England's formations at Euro 96: A tactical evolution

Terry Venables certainly wasn't afraid to tinker tactically at a tournament, as the Three Lions progressed to the Euro 96 semi-finals. Roy's Boys could take some inspiration for this summer...

Here's how England's tactics progressed during the tournament:

vs Switzerland, 4-4-2

England began Euro 96 with a familiar shape and, to everyone’s delight, not a Christmas tree in sight. Steve McManaman began on the troublesome left but alternated with Darren Anderton. With England struggling, Nick Barmby came on for Teddy Sheringham, making it 4-5-1. Time for a rethink.

vs Scotland, 3-5-2

Terry Venables started Gareth Southgate in midfield with Paul Ince, hoping to get Paul Gascoigne further forward, but it didn’t gel. At half-time Jamie Redknapp came on for Stuart Pearce, Southgate dropped into a three-man defence, Gazza and Macca went on the rampage. Sadly, Redknapp got injured.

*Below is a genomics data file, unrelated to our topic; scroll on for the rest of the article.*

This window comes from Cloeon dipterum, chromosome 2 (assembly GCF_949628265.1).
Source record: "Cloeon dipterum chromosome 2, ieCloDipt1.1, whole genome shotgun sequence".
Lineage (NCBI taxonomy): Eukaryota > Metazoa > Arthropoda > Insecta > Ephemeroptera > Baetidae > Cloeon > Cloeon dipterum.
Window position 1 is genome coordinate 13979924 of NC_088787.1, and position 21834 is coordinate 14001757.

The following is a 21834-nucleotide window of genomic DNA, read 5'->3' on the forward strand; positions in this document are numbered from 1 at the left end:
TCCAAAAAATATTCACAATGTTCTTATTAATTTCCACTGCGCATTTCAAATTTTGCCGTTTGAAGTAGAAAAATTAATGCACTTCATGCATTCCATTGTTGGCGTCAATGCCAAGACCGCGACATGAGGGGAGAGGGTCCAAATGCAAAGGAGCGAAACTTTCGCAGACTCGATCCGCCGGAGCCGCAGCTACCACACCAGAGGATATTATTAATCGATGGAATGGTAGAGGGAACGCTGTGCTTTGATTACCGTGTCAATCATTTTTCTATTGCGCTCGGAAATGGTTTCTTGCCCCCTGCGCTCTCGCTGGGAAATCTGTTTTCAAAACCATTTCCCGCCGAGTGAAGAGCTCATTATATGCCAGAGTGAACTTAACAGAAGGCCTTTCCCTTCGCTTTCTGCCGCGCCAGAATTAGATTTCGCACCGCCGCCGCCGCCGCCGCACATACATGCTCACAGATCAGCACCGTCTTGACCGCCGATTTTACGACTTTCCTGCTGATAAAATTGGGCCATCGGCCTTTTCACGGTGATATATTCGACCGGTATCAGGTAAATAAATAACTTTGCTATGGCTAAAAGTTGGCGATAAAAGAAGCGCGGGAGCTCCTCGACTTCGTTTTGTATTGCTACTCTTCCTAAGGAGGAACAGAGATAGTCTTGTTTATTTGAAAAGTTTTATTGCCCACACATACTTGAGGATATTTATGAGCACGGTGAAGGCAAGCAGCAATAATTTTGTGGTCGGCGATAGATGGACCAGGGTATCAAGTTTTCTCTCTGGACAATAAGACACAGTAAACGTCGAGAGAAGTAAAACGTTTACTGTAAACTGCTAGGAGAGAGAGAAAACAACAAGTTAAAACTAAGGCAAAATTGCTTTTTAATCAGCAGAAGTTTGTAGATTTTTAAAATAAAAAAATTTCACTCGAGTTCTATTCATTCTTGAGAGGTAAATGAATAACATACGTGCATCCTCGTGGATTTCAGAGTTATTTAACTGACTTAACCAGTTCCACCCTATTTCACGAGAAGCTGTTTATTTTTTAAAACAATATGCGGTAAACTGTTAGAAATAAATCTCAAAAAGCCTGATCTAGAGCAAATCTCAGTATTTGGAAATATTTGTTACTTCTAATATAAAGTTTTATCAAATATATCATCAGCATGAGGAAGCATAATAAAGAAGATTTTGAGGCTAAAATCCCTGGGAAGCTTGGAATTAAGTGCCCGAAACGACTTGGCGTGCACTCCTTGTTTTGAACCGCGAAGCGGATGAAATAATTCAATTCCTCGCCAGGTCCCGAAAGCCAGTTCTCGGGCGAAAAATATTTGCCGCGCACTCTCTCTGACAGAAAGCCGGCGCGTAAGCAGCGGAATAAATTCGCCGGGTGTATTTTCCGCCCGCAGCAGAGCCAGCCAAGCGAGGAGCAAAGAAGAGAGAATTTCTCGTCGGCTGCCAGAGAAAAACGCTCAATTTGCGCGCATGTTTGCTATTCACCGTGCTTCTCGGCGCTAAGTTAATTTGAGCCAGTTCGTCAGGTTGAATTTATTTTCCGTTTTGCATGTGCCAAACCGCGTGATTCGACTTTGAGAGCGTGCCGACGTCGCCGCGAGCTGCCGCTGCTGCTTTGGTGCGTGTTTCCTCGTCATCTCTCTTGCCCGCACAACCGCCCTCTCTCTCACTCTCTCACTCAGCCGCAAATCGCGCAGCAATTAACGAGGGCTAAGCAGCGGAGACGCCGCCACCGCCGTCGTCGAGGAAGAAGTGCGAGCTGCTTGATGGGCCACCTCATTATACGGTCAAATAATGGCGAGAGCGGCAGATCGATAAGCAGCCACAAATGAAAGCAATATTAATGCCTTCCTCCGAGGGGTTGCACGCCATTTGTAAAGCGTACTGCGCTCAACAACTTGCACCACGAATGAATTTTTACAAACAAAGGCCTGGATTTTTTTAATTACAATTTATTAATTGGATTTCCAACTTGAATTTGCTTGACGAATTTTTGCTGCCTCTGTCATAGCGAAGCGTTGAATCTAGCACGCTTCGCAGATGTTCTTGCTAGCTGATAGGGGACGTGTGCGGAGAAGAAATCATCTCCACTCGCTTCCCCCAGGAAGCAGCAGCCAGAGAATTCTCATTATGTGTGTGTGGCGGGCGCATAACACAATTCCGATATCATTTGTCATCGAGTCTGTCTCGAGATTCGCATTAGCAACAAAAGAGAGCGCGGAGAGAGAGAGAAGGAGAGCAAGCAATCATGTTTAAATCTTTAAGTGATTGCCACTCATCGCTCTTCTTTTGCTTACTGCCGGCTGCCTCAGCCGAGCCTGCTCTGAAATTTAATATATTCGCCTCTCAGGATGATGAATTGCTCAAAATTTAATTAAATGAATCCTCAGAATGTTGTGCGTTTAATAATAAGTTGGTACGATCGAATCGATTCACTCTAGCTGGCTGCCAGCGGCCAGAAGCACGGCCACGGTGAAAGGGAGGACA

vs Holland, 4-4-2

Back to basics. “Terry was very astute and wanted us to be compact so we could put maximum pressure on Holland’s 4-3-3,” says McManaman. “And while we played great football that night, a lot of our success came from the hard work we put in on 
the training ground.”

vs Spain, 4-4-2

Same ethos as the Holland game but without the flowing football. Ince was suspended, so David Platt came into the midfield. Extra-time saw like-for-like changes with Barmby, Steve Stone and Robbie Fowler replacing McManaman, Anderton and Sheringham, but England were patchy.

vs Germany, 3-5-2

Gary Neville was suspended so Southgate, Tony Adams and Pearce made up a three-man defence and Platt retained his place in midfield alongside Ince, pushing Gazza forward in support of Sheringham and Alan Shearer. In two grueling hours, El Tel didn’t make one change.

This feature first appeared in the July 2012 issue of FourFourTwo magazine. Subscribe!

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